Expectations Convergence

BY Benzinga | ECONOMIC | 02/19/24 09:48 AM EST

The January Effect

The last three January employment and CPI reports have been hotter than expected, and like the recurring pattern of soft 3Q and stronger 4Q employment growth following the Lehman bankruptcy, we suspect the pandemic-distorted seasonal adjustment factors are overstating the strength in the labor market and inflation data. That said, the sustainable broadening disinflation FOMC participant narrative and our quadrilemma (4% unemployment plus 4% wage growth facilitating a year-end '24 4% policy rate and 4% 10-year Treasury) were dealt a significant setback by the January employment and CPI reports, distortions or not. We will dig into the details of this week's inflation reports later in the report, but in short, the 2H23 disinflation is highly concentrated in core goods prices that appear to be bottoming, and non-housing services inflation in the CPI and PPI reports reaccelerated in 2H23 amidst a setback in the recovery in the supply of labor. We expect cooler data in the coming months, but with the manufacturing and residential real estate sectors looking increasingly likely to expand in '24, and no signs of consumption weakening despite the January retail sales undershooting consensus, the hurdle for the FOMC beginning to reverse the policy tightening increased over the last couple of weeks.

A year ago, the Fed had slowed the pace of hikes from 75bp to 25bp, until the January data led the Chair to suggest in his early March Monetary Report to Congress, the FOMC might need to reaccelerate the pace to 50bp hikes. That suggestion caused a spike in real rates (TIPS yields) that exacerbated the Silicon Valley Bank run on uninsured deposits. The equity and fixed income market's quick stabilization following the setback in the sustainable broadening of disinflation this week is a function of the convergence of the Fed and market expectations for the '24 policy rate path. In other words, investors took comfort that the FOMC wasn't surprised, but what market and FOMC participants are missing is the implication of sticky services inflation for the terminal policy rate. If the FOMC only gets to 4% by the end of 2025, an increasingly likely outcome we discussed in last week's note, The Wrong Price, pressure on banks, small businesses, real estate and federal finances will intensify. In short, 4.25% 10-year nominal Treasuries and 10-Year TIPS at 1.90%, with a -6bp term premium, are -- in the words of Lee Cooperman -- 'returnless risk' if the '24 year-end is likely to be 4.75% or higher. Additionally, the bounce in small caps and regional banks post-CPI is also misguided; as we discussed last week, the 200bp hit to bank return on common equity to the 10% threshold where banks build or burn capital, requires yield curve disinversion and a scrapping of the regulatory capital increase proposal to make a 'healthy broadening' sustainable.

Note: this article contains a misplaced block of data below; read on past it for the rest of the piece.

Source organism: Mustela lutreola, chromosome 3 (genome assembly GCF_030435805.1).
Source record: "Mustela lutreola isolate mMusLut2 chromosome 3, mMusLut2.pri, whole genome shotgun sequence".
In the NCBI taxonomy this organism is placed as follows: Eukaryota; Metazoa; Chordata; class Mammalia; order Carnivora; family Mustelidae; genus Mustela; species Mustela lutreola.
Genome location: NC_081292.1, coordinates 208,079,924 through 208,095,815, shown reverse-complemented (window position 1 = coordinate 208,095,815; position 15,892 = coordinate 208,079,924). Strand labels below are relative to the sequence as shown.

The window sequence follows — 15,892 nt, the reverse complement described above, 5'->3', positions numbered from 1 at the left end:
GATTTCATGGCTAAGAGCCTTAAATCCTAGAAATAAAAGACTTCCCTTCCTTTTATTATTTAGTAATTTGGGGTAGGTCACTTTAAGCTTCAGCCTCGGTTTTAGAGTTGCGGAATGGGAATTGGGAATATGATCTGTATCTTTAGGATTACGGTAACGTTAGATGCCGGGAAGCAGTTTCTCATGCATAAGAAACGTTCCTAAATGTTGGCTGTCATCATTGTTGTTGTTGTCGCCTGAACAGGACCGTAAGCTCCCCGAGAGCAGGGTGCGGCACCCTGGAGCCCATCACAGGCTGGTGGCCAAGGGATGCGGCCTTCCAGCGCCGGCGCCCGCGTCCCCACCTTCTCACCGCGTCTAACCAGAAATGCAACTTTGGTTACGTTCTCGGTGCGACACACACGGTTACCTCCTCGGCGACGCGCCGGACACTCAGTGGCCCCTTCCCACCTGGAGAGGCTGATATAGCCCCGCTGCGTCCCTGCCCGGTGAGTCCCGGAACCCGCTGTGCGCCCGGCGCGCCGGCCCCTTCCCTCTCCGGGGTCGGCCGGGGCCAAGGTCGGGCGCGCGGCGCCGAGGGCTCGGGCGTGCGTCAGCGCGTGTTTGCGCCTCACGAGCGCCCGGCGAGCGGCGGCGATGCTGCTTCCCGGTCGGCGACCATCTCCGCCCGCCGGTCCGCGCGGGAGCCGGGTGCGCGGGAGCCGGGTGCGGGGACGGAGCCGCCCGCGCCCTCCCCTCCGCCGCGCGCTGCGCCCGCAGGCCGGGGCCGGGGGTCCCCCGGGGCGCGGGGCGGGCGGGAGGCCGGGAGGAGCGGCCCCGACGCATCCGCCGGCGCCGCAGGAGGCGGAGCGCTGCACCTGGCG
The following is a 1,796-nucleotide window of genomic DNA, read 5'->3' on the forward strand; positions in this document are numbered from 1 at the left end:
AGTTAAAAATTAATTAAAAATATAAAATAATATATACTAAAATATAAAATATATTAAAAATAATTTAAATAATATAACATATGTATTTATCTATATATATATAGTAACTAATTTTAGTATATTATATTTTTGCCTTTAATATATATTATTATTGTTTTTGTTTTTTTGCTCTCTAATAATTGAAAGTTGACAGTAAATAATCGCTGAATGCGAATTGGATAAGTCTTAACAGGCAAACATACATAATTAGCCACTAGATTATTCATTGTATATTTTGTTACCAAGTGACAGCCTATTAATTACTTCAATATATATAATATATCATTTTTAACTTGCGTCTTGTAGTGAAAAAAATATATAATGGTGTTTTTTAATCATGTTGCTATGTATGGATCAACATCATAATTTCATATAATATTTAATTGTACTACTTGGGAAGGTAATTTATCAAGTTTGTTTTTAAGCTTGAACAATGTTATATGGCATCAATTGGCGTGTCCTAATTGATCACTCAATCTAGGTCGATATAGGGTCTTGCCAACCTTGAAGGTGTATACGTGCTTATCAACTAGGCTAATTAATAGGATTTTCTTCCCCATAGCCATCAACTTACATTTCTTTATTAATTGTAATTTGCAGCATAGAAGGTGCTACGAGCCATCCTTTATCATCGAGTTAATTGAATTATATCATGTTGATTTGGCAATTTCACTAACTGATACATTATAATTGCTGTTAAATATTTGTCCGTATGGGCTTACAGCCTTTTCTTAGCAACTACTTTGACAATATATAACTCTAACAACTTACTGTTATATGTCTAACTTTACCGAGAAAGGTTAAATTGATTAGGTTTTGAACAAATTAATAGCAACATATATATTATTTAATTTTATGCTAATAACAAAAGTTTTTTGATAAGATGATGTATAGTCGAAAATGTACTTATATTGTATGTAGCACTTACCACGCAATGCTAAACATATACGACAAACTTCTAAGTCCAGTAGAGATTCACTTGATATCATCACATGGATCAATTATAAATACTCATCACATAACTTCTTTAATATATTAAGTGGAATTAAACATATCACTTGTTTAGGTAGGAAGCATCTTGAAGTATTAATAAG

Figure 1: Core retail sales (control series) missed expectations reducing the Atlanta Fed PCE and GDP tracking models by 50bp to 2.7% and 2.9%. The headline number is nominal, we deflate the series using core goods ex-autos, because of goods deflation the real was greater than nominal. In '21 and '22, November and December were surprisingly weak, and January beat. The opposite was true over the last three months. It is not clear based on the composition that weather suppressed sales, however given the impact on the employment report, it likely did.

In general the bond market is volatile, and fixed income securities carry interest rate risk. (As interest rates rise, bond prices usually fall, and vice versa. This effect is usually more pronounced for longer-term securities.) Fixed income securities also carry inflation risk and credit and default risks for both issuers and counterparties. Unlike individual bonds, most bond funds do not have a maturity date, so avoiding losses caused by price volatility by holding them until maturity is not possible.

Lower-quality debt securities generally offer higher yields, but also involve greater risk of default or price changes due to potential changes in the credit quality of the issuer. Any fixed income security sold or redeemed prior to maturity may be subject to loss.

Before investing, consider the funds' investment objectives, risks, charges, and expenses. Contact Fidelity for a prospectus or, if available, a summary prospectus containing this information. Read it carefully.

fir_news_article